The News Story: Surviving Divorce After 50
A record number of adults are divorcing later in life—the so-called “gray divorce” revolution. A recent CNBC piece counsels such divorcées how to handle splitting up without going broke.
Among the advice is to decide whether or not you can live off of what remains to you after the divorce. (What happens if you can’t? The story doesn’t say.) In addition, “educate yourself on the basics” of day-to-day finances, and change your beneficiaries. Also, “consider selling the house”: according to financial planner Crystal Alford-Cooper, “One of the biggest challenges we face is divorcees who tend to be female who have been homemakers or have earned less. . . . A large percentage of women can’t afford to stay in their homes.”
As if that weren’t enough, research indicates that “a large percentage of women” face problems more than financial when they find themselves alone. But would the media (or the feminist establishment) consider counseling such women to do their best to remain married, instead of trying to ameliorate the negative consequences of a divorce?
Of course not.
(Sources: Katie Young, “Surviving Divorce After 50,” CNBC, March 2, 2017.)
The New Research: The Health Issues of Unmarried Baby-Boomer Women
Fully aware of the national retreat from marriage in recent decades, the authors of a new study set out to determine whether new marital patterns had changed the relationship between wedlock and health. To answer this question, the researchers pore over data collected from 4,574 women born between 1933 and 1942 and from 2,098 women born between 1947 and 1957. With these data, the researchers gauge the relationship between these women’s marital status and their vulnerability to chronic diseases and functional limitations. Their findings are hardly reassuring.
The overall pattern that the researchers limn in the data is quite clear: “being currently married was associated with fewer functional limitations and risk of several chronic diseases compared to being divorced/separated, widowed, and never married.” What is more, the pattern emerges in both of the generational samples: “In both cohorts,” the researchers remark, “marriage was associated with lower disease risk and fewer functional limitations.”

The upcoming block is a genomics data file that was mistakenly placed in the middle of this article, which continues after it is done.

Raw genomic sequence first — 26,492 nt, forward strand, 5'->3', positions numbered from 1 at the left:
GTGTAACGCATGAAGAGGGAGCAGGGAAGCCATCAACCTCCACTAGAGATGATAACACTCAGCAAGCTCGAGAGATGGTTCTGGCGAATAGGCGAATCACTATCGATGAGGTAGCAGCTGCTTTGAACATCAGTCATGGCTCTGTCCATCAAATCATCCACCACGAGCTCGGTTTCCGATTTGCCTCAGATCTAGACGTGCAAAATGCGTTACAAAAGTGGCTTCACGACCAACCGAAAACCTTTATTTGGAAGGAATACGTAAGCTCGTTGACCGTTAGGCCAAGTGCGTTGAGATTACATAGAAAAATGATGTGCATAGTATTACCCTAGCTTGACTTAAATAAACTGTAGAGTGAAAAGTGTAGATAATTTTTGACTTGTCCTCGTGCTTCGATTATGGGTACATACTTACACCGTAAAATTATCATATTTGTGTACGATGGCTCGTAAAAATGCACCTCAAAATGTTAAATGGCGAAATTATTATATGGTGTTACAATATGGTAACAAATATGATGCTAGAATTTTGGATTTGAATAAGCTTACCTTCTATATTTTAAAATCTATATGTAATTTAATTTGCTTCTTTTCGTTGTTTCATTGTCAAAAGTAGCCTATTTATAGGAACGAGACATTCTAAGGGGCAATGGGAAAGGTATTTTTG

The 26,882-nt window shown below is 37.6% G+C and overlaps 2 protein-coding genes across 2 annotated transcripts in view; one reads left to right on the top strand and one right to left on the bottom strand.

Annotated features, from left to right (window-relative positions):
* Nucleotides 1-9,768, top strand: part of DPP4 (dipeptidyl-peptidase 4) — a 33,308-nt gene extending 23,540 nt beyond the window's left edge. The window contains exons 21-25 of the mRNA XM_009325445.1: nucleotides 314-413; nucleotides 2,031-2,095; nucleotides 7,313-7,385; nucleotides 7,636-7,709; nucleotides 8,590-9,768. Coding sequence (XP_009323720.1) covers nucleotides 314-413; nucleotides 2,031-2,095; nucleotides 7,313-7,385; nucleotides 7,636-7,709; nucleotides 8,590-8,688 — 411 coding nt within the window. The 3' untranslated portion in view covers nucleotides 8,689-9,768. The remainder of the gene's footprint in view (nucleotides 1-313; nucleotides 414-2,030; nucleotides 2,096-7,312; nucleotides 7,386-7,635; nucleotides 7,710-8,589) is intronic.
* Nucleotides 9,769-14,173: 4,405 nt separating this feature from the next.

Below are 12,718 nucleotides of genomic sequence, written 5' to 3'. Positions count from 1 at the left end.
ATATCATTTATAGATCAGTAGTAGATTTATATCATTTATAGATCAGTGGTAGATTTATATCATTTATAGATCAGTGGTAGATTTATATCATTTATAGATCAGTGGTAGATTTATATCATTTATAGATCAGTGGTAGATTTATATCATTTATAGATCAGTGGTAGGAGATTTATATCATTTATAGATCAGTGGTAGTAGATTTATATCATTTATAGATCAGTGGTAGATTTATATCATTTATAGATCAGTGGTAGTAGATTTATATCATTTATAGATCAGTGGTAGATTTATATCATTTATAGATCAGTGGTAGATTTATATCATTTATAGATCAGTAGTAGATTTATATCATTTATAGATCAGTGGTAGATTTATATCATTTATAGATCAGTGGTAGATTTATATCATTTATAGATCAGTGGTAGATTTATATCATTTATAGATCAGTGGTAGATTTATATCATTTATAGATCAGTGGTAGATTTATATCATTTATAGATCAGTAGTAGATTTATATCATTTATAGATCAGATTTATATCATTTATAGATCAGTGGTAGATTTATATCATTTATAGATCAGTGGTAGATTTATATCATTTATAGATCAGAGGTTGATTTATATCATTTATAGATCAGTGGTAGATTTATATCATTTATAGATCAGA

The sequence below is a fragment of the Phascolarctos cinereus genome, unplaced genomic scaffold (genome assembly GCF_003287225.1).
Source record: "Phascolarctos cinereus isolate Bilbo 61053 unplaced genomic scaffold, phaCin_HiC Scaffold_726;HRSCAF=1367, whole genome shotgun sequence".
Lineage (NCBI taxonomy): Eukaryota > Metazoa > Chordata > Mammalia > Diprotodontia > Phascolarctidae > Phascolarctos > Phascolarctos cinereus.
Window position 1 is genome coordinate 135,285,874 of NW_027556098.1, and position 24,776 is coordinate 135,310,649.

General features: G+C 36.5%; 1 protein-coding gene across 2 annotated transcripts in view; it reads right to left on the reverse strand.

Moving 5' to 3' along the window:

The researchers find that “all types of non-married status were significantly associated with higher levels of functional limitations compared to the married women.” Similarly, the researchers found that marital status predicted the likelihood of the chronic diseases of hypertension, diabetes, lung disease, and arthritis. For instance, the researchers find that, “compared to married women, those who were divorced or separated were 31% more likely to have Hypertension (p < .01) . . . and those who were never married were 80% more likely to have Hypertension (p < .001).” Among the unmarried women in the study, the divorced/separated group manifested a more consistent vulnerability to chronic diseases than did the never-married group.
Understandably, the authors of this new study suggest that the relationship between marriage and marital status is a matter that their colleagues will want “to track in later members of the Baby Boom cohort, when higher rates of divorce and remaining single are even more common.”
Marriage has never counted for much among the progressives who have so decisively shaped American culture, but this new study gives those who truly care about women’s well-being reason to hope for a national reversal of the troubling retreat from wedlock.
(Source: Bryce Christensen and Nicole M. King, “New Research,” The Family in America 30.1 [Winter 2016] Study: Nicky J. Newton et al., “Cohort Differences in the Marriage-Health Relationship for Midlife Women,” Social Science and Medicine 116 : 64-72.)
Nicole M. King is the Managing Editor of The Family in America. Republished from The Family in America, a MercatorNet partner site, with permission.